Fight Inflammation with Healthy Dietary Fats By Jenny Brown, RD

Inflammation in the body can both help and hurt.  It can help when you sustain an injury, for example if you accidentally cut your finger while chopping vegetables for dinner.  Your body will naturally respond by allowing the accumulation of fluid and cells (i.e. swelling) in the area of the injury, which is all part of the healthy healing process.  Once the injury has healed, the inflammation will subside on its own.  Inflammation can hurt when it is uncontrolled, for example during an autoimmune response in various body joints (e.g. rheumatoid arthritis).  In this case, the inflammatory response is being summoned unnecessarily and it is causing damage to the body’s joints rather than repairing them.  Other rheumatic diseases associated with uncontrolled inflammation include osteoarthritis, gout and fibromyalgia.

While treatment from several medical professionals is required in helping to control rheumatic diseases, diet can play an important role in reducing flares and therefore the harm caused by uncontrolled inflammation.  Some of the best sources of natural anti-inflammatory agents are the fats found in foods such as fatty fish, nuts and seeds.  More specifically, including at least two 3.5 oz. servings of fatty fish each week can give you a healthy dose of the omega-3 fats known commonly as EPA and DHA.  Some examples of fatty fish are salmon, sardines, herring, arctic char and trout.  As well, including healthy servings of nuts and seeds daily can further help in supressing uncontrolled inflammation.  The best sources of plant omega-3 fats, known commonly as ALA, are ground flax seeds and whole walnuts.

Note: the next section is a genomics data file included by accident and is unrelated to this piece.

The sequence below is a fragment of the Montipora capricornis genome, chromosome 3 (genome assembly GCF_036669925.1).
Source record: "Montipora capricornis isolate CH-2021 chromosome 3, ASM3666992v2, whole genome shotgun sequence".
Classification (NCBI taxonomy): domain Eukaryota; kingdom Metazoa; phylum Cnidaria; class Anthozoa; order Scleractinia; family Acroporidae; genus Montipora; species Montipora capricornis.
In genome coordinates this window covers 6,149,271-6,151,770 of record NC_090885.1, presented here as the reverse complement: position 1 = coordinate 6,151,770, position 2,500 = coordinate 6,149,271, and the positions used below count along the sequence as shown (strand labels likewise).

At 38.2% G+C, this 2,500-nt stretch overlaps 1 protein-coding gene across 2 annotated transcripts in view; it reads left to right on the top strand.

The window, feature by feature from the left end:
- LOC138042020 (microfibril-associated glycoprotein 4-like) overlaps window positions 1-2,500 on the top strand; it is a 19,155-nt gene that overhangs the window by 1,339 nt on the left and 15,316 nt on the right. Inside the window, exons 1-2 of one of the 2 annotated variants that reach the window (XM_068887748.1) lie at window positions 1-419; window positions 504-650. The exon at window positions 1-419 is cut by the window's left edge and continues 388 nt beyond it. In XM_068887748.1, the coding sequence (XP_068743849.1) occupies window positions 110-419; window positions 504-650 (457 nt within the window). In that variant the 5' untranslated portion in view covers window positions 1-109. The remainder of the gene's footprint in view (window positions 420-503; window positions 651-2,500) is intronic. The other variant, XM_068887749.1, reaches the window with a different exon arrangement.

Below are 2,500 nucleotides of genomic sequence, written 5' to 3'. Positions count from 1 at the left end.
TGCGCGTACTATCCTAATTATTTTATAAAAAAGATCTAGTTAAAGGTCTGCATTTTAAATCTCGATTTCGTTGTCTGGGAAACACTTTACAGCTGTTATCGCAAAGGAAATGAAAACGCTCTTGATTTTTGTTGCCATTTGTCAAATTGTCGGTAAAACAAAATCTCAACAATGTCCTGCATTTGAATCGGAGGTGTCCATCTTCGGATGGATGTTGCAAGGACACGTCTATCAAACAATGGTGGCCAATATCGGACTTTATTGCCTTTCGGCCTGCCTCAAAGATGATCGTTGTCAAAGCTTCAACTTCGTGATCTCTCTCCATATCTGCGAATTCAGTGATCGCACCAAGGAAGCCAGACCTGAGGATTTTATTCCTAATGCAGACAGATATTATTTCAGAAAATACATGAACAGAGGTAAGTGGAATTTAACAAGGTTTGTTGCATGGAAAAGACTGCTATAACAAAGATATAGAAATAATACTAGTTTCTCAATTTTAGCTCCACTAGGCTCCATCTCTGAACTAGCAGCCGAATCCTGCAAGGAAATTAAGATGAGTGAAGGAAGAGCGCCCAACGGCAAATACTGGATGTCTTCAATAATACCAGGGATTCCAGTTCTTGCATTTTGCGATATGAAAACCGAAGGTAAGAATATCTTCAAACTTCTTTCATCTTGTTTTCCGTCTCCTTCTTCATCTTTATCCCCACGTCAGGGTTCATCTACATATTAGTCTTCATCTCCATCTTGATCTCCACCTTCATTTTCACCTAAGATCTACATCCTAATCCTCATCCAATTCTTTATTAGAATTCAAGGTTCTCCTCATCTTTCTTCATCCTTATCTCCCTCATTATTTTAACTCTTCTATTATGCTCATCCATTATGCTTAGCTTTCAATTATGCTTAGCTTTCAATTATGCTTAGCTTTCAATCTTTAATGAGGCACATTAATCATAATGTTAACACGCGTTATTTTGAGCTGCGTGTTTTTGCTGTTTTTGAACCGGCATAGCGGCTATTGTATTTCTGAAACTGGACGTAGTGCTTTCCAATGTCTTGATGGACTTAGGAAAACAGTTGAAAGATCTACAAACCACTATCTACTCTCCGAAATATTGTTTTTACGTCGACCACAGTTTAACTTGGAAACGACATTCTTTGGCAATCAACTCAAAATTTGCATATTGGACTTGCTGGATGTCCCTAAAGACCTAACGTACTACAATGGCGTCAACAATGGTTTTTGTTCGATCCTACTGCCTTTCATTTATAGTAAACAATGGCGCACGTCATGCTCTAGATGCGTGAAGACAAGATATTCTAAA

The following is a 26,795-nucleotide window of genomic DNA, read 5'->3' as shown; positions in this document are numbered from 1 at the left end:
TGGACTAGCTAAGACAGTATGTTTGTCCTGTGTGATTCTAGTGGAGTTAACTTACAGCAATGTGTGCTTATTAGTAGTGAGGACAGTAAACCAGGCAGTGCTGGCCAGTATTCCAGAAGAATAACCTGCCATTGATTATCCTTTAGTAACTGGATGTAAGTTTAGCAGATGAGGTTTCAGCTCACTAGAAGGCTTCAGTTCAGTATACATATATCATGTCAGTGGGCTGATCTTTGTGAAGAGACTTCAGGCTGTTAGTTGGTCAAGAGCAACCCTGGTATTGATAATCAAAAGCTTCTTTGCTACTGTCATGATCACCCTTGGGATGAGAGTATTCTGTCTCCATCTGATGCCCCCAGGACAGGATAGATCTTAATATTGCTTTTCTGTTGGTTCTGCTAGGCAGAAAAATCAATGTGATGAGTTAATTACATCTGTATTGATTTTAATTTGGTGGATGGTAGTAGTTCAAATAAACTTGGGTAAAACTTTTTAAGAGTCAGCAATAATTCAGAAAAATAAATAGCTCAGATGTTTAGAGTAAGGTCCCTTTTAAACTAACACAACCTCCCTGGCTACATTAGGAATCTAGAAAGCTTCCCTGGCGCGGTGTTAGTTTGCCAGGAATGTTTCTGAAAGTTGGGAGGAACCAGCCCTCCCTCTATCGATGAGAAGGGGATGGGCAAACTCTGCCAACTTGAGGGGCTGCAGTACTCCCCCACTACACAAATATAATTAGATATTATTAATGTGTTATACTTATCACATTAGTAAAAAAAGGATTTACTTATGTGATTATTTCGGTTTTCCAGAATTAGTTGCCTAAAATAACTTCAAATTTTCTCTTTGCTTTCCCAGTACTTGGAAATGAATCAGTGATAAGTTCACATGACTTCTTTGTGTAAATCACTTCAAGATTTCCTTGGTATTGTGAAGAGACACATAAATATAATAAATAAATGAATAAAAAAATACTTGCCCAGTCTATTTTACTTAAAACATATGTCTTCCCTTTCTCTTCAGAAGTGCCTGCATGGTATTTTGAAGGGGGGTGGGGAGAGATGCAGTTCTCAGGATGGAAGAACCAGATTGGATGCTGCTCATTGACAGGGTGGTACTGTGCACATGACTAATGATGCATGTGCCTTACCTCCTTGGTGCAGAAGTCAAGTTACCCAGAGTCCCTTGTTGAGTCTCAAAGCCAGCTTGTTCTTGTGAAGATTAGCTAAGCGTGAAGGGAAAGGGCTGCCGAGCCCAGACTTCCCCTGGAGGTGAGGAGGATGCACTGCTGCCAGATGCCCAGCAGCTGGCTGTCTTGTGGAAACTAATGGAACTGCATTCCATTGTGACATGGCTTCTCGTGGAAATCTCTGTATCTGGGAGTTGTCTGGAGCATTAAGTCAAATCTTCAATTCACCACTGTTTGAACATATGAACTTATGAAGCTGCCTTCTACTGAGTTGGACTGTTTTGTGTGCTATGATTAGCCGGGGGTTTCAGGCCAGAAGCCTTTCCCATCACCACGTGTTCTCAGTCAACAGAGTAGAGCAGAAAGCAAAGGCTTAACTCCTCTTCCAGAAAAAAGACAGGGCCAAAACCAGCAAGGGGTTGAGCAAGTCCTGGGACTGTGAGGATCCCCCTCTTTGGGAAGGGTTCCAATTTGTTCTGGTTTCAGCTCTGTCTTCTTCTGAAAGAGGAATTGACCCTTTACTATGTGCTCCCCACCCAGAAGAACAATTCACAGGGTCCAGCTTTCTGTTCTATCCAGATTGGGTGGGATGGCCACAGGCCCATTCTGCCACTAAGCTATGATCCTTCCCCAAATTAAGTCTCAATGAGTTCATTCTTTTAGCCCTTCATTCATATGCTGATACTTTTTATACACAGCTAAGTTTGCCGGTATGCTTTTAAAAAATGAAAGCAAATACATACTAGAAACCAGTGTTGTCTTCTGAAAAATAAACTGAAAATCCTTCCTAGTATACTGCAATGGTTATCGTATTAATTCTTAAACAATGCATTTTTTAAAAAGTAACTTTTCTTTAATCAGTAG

Of special note, if allergies present a barrier to getting your omega-3 fats from good dietary sources, an omega-3 supplement can be recommended under the guidance of a medical doctor and a registered dietitian (RD).  This expert guidance is highly recommended since over-supplementation with omega-3 fats can lead to blood thinning and a possible increased risk of prostate cancer.  As with many things in life, you can get too much of a good thing!

Consuming these healthy fats is just one of the ways we can fight inflammation with food – talk to a registered dietitian to get more information on how to follow an ‘anti-inflammatory diet’.

About the Author

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Jenny Brown Jenny Brown is a Registered Dietitian. Click here to read more about Jenny